North Korea is something of a locked box to the rest of the world, and even one of the handiest apparatuses through which you can glimpse cultural habits—the internet—is largely inaccessible to anyone outside the country. Thanks to what appears to be an accidental reveal, however, we can now peek inside North Korea’s internet tubes.
A Reddit thread posted earlier this morning linked to a GitHub data dump that apparently includes a list of websites registered to North Korea’s official domain, .kp. Previously, little was known about the country’s web habits, including its registered domains, but yesterday, the list of registered sites—just 28 in all—became openly accessible.
The leak, according to the GitHub post, happened when North Korea accidentally opened up a server that held the domain name information. Essentially, anyone who knew how and where to look could get ahold of the data:
On Sept 19, 2016 at approximately 10:00PM (PST), one of North Korea’s top level nameservers was accidentally configured to allow global DNS zone transfers. This allows anyone who performs an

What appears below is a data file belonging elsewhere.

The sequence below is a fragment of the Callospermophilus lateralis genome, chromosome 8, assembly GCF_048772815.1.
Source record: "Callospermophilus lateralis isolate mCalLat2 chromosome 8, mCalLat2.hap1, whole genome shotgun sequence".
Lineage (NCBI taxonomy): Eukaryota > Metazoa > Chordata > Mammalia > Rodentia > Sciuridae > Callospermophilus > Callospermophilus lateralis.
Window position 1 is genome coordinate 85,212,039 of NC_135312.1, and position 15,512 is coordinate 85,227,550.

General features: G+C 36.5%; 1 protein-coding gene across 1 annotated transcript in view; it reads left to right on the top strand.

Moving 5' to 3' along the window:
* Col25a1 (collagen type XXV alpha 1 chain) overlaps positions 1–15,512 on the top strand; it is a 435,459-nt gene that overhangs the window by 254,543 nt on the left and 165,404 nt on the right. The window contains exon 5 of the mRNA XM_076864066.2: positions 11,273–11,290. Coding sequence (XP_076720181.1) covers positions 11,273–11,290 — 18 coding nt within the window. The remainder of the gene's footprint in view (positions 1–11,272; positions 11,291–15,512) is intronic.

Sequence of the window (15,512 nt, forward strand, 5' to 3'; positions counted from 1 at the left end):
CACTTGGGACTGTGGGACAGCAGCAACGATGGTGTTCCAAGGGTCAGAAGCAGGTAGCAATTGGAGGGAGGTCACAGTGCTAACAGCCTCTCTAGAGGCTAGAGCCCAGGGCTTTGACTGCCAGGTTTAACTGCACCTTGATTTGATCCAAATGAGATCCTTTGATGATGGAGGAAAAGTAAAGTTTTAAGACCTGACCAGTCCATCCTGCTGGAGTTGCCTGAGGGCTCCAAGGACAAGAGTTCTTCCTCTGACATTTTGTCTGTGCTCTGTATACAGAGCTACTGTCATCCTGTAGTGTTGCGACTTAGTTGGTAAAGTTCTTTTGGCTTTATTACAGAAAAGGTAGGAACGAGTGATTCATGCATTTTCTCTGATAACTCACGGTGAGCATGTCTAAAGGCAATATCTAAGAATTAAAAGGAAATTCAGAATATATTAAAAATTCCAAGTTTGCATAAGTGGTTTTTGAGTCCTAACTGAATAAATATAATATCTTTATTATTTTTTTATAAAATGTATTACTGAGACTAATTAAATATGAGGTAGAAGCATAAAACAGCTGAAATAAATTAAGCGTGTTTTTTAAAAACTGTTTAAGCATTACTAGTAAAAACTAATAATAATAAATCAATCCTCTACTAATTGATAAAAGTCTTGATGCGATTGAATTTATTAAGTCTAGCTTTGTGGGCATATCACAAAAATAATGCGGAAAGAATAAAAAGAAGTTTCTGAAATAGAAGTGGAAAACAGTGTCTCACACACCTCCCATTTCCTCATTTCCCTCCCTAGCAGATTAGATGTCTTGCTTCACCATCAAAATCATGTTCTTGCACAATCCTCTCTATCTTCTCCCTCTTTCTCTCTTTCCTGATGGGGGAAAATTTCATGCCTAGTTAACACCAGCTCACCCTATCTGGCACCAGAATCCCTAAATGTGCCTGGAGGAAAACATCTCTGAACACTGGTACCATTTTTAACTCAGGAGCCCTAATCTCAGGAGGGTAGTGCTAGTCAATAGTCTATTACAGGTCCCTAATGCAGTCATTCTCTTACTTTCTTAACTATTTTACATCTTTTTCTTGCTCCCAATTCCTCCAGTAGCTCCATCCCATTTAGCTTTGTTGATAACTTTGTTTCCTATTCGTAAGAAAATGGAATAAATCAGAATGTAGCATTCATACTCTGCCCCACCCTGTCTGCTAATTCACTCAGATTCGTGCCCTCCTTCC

AXFR(zone transfer) request to the country’s
ns2.kptc.kpnameserver can get a copy of the nation’s top level DNS data. This was detected by theTL;DR Project - an effort to attempt zone transfers against all top level domain (TLD) nameservers every two hours and keep a running Github repo with the resulting data. This data gives us a better picture of North Korea’s domains and top level DNS.
Many of the pages—which include a travel website, a cooking website, and something called friend.com—are now down, but screenshots quickly popped up on Reddit, and we were able to capture some ourselves.
This one looks like it might be some kind of social network:
And this one appears to be the country’s maritime landing page:
Here’s a travel website:
And what looks to be a tour-booking website:
A sportball page:
A website about Korean food:
A spiritual guidelines-type deal:
A site for the elderly:
The Pyongyang International Film Festival homepage:
Reddit has a few more screenshots, but they generally all look sort of the same—a little odd and very clearly created by a governing body. In truth, they’re not any weirder than the rest of the world’s websites, though they do have a distinctly bare-bones, antiseptic feel.
“We didn’t think there was much in the way of internet resources in North Korea, and according to these leaked zone files, we were right,” Doug Madory, a researcher at Dyn, a company that looks into global web use, told Motherboard.
The million-dollar question, however, still remains: Where are they hiding all the porn?